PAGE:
- Above all else don’t be afraid to talk about what is happening to you, whether it’s with your partner, your GP, employer, a trusted friend or a group of friends, or via the online resources and forums available to you, including your EAP (Employee Assistance Programme), if you have one. Asking for support and sharing your experience with others can be powerful steps towards managing your symptoms and coming out the other side stronger, healthier, more positive and better equipped to live your life to the full, for many more years to come.
You may find these articles and other AXA Health resources helpful:
Fit more activity into your lifestyle
How to fight fatigue and boost your energy
Managing the menopause
Osteoporosis and bone health
Mental health hub
The following resources are available for more news, information and support for those experiencing, or affected by, menopause:
Menopause matters – an independent website providing up-to-date, accurate information about the menopause, menopausal symptoms and treatment options. Additional support includes fitness routines, tailored for the menopause. a forum to enable you to connect with others and free quarterly newsletter.
Menopause support – a patient expert led not for profit organisation that aims to provide every woman with access to factual, evidence based, non-biased information, education, advice and emotional support to empower them to take control of their health and well-being during menopause and beyond. 1-2-1 support is also available (at a cost) via telephone and video call, or connect with others through closed Facebook group the Menopause Support Network.
Women’s health concern – this patient arm of the British Menopause Society provides a confidential, independent service to advise, reassure and educate women of all ages about their gynaecological and sexual health, wellbeing and lifestyle concerns, via the website, by telephone/email and in live and online events.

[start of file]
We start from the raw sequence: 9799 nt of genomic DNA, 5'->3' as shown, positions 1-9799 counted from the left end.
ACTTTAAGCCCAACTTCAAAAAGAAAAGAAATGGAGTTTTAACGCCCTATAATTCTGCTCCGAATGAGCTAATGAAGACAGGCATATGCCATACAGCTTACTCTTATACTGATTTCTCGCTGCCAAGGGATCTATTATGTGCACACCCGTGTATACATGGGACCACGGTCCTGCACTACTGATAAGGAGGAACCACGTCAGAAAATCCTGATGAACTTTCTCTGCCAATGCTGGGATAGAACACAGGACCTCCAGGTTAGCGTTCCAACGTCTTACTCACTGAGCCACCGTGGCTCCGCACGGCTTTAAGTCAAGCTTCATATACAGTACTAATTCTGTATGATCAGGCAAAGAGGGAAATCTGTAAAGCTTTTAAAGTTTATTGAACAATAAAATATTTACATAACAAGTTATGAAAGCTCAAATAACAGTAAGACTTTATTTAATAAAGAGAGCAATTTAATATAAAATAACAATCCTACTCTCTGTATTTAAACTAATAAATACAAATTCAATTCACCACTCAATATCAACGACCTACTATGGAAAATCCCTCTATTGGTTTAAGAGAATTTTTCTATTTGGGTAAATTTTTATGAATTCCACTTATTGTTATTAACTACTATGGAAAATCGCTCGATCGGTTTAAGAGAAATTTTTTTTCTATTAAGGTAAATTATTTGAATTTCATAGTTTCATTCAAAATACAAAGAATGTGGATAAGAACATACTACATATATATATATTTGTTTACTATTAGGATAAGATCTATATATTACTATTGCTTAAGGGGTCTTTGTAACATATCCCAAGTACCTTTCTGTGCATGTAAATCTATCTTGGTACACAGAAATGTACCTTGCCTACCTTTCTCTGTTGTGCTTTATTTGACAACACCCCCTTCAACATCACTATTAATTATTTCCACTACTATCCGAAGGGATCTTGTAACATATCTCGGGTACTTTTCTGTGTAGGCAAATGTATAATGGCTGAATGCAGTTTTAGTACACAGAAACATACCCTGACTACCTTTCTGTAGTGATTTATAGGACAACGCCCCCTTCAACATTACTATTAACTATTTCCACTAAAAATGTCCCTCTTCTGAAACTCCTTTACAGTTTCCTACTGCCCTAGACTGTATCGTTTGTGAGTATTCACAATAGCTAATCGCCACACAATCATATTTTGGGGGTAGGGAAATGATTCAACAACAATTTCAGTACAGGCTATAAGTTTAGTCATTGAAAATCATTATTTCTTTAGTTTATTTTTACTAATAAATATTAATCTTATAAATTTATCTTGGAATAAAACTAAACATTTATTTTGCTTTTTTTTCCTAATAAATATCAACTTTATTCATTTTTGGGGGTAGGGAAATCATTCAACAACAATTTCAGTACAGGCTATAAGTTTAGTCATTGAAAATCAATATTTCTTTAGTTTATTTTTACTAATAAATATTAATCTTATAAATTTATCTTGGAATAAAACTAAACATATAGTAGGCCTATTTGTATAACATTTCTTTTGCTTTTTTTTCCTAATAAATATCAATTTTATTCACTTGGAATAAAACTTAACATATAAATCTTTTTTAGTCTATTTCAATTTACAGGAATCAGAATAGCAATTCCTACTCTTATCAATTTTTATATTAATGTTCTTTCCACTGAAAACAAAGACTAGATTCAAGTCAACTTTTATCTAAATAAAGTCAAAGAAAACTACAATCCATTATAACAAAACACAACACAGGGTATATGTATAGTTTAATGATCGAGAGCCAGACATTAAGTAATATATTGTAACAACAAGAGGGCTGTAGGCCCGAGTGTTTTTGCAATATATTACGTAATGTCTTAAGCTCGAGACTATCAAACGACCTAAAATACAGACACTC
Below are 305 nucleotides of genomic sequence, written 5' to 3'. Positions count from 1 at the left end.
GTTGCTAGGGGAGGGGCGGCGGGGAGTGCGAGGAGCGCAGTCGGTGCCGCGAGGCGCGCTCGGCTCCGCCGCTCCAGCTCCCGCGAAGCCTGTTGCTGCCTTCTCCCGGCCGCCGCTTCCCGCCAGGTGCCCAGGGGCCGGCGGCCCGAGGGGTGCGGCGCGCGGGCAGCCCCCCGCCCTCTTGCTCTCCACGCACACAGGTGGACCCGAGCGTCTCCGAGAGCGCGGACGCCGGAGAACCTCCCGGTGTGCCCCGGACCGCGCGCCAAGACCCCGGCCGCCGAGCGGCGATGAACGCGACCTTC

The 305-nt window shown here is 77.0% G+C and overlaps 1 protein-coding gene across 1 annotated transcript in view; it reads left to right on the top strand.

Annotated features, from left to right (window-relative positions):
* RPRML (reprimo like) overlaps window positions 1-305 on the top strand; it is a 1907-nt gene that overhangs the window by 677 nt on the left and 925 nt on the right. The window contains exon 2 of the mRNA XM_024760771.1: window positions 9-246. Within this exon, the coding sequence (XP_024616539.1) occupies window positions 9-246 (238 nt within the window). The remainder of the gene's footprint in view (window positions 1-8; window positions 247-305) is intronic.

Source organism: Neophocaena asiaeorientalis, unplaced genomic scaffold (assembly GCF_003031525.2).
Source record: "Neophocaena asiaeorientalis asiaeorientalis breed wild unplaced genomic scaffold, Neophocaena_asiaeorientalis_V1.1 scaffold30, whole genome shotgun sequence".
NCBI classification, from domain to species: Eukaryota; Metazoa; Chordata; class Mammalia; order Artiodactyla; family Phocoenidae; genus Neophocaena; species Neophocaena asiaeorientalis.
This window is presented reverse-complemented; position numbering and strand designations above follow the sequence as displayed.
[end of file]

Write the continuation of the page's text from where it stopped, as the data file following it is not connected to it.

Diet and the menopause - The Association of UK Dieticians.
Official guidance on the benefits and risks of HRT - National Institute for Health and Care Excellence (NICE) website.
Our health and wellbeing pages are written and regularly reviewed by appropriately qualified medical experts. The content is based on medical evidence and guidelines available at the time of writing.
It is not intended to be a substitute for professional medical advice given in the context of an individual consultation. Nor should it be used to self-diagnose or recommend a course of treatment.
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1. In a 2017 survey on behalf of the British Menopause Society, Edelman Intelligence conducted online interviews with 1,000 adults in the UK (698 women and 302 men) who were aged 45+ and either peri-menopausal, menopausal or post-menopausal or partners of those who are, nationally representative of the online population in terms of regional spread.
2. Ogita H, Node K, Kitakaze M. The role of estrogen and estrogen-related drugs in cardiovascular diseases. Curr Drug Metab. 2003;4(6):497-504. doi:10.2174/1389200033489271.
3. Office for National Statistics. Leading causes of death, UK: 2001 to 2018. Registered leading causes of death by age, sex and country. Last updated: 27 March 2020 [Accessed 20 August 2020].
4. Collaborative Group on Hormonal Factors in Breast Cancer. Type and timing of menopausal hormone therapy and breast cancer risk: individual participant meta-analysis of the worldwide epidemiological evidence. The Lancet, vol 394, issue 10204, p1159-1168, September 28, 2019.
5. Rossouw JE, Anderson GL, Prentice RL, et al. Risks and benefits of estrogen plus progestin in healthy postmenopausal women: principal results From the Women's Health Initiative randomized controlled trial. JAMA. 2002;288(3):321-333. doi:10.1001/jama.288.3.321.
6. Geller SE, Studee L. Botanical and dietary supplements for menopausal symptoms: what works, what does not. J Womens Health (Larchmt). 2005;14(7):634-649. doi:10.1089/jwh.2005.14.634